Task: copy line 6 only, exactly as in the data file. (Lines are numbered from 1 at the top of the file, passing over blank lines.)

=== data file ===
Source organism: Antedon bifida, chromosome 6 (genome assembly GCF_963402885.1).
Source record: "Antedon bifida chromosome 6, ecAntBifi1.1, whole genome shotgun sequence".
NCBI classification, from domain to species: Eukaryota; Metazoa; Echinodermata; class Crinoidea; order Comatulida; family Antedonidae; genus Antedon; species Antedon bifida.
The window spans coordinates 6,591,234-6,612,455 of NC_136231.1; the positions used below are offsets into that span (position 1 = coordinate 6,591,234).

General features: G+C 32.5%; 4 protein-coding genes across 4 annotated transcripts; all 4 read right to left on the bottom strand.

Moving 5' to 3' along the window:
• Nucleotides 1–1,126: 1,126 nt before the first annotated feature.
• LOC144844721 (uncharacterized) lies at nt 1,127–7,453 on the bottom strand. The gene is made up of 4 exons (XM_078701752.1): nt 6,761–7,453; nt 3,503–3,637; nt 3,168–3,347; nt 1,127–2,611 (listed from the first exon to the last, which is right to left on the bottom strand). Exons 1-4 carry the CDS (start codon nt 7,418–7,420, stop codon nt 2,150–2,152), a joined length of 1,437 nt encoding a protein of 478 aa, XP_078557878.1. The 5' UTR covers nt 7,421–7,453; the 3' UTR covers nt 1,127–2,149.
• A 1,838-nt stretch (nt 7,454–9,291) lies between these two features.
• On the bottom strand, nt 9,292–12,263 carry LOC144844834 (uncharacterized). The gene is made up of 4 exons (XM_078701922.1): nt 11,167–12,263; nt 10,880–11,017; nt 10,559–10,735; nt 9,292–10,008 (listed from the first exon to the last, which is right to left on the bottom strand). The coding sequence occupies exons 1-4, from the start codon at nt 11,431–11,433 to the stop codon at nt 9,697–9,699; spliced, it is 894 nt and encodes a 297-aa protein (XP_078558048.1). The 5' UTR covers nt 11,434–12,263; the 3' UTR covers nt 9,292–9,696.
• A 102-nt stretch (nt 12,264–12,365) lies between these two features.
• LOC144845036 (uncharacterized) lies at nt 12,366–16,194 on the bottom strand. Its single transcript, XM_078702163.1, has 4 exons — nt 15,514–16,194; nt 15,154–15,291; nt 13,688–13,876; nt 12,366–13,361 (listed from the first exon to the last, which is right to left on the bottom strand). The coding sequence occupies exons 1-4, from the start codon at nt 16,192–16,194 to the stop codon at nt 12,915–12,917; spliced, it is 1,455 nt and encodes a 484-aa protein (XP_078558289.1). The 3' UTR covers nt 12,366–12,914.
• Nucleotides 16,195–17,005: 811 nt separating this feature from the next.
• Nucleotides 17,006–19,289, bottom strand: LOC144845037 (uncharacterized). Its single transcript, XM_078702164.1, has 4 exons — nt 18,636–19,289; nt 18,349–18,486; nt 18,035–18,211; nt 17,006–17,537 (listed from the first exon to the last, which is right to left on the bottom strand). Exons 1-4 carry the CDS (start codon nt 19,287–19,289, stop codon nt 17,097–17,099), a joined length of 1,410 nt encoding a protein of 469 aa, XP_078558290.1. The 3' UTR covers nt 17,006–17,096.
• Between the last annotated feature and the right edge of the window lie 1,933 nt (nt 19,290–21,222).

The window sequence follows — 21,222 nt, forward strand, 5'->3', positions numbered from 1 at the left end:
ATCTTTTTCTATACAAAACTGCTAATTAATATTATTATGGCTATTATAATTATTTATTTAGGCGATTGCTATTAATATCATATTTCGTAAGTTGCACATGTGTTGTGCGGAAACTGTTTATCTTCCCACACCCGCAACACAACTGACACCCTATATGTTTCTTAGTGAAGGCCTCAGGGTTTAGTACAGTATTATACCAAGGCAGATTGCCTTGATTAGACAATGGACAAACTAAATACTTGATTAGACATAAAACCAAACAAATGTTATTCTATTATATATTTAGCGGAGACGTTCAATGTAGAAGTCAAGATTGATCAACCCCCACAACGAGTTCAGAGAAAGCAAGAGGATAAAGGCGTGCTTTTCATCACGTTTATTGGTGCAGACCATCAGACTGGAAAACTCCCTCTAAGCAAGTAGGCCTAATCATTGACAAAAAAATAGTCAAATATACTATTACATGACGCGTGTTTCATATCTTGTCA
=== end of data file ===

Moving 5' to 3' along the window: